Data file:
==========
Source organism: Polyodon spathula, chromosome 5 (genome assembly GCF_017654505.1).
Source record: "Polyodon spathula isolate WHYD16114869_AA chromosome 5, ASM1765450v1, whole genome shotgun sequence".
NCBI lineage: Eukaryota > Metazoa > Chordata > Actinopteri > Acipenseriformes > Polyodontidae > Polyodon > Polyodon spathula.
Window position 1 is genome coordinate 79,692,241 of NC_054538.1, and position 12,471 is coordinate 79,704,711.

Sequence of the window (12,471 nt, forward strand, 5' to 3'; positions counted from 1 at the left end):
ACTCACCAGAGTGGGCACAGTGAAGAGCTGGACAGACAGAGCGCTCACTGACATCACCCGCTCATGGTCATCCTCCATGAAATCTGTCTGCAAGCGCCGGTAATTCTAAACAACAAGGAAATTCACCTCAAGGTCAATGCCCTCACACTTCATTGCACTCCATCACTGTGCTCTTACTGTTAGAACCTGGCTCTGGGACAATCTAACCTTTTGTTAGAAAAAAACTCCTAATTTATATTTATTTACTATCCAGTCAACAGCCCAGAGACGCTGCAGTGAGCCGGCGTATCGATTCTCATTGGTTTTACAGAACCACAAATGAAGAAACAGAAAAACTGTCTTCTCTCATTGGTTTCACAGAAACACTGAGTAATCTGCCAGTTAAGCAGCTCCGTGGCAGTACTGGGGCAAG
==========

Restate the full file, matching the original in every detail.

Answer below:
Source organism: Polyodon spathula, chromosome 5 (genome assembly GCF_017654505.1).
Source record: "Polyodon spathula isolate WHYD16114869_AA chromosome 5, ASM1765450v1, whole genome shotgun sequence".
NCBI lineage: Eukaryota > Metazoa > Chordata > Actinopteri > Acipenseriformes > Polyodontidae > Polyodon > Polyodon spathula.
Window position 1 is genome coordinate 79,692,241 of NC_054538.1, and position 12,471 is coordinate 79,704,711.

Sequence of the window (12,471 nt, forward strand, 5' to 3'; positions counted from 1 at the left end):
ACTCACCAGAGTGGGCACAGTGAAGAGCTGGACAGACAGAGCGCTCACTGACATCACCCGCTCATGGTCATCCTCCATGAAATCTGTCTGCAAGCGCCGGTAATTCTAAACAACAAGGAAATTCACCTCAAGGTCAATGCCCTCACACTTCATTGCACTCCATCACTGTGCTCTTACTGTTAGAACCTGGCTCTGGGACAATCTAACCTTTTGTTAGAAAAAAACTCCTAATTTATATTTATTTACTATCCAGTCAACAGCCCAGAGACGCTGCAGTGAGCCGGCGTATCGATTCTCATTGGTTTTACAGAACCACAAATGAAGAAACAGAAAAACTGTCTTCTCTCATTGGTTTCACAGAAACACTGAGTAATCTGCCAGTTAAGCAGCTCCGTGGCAGTACTGGGGCAAG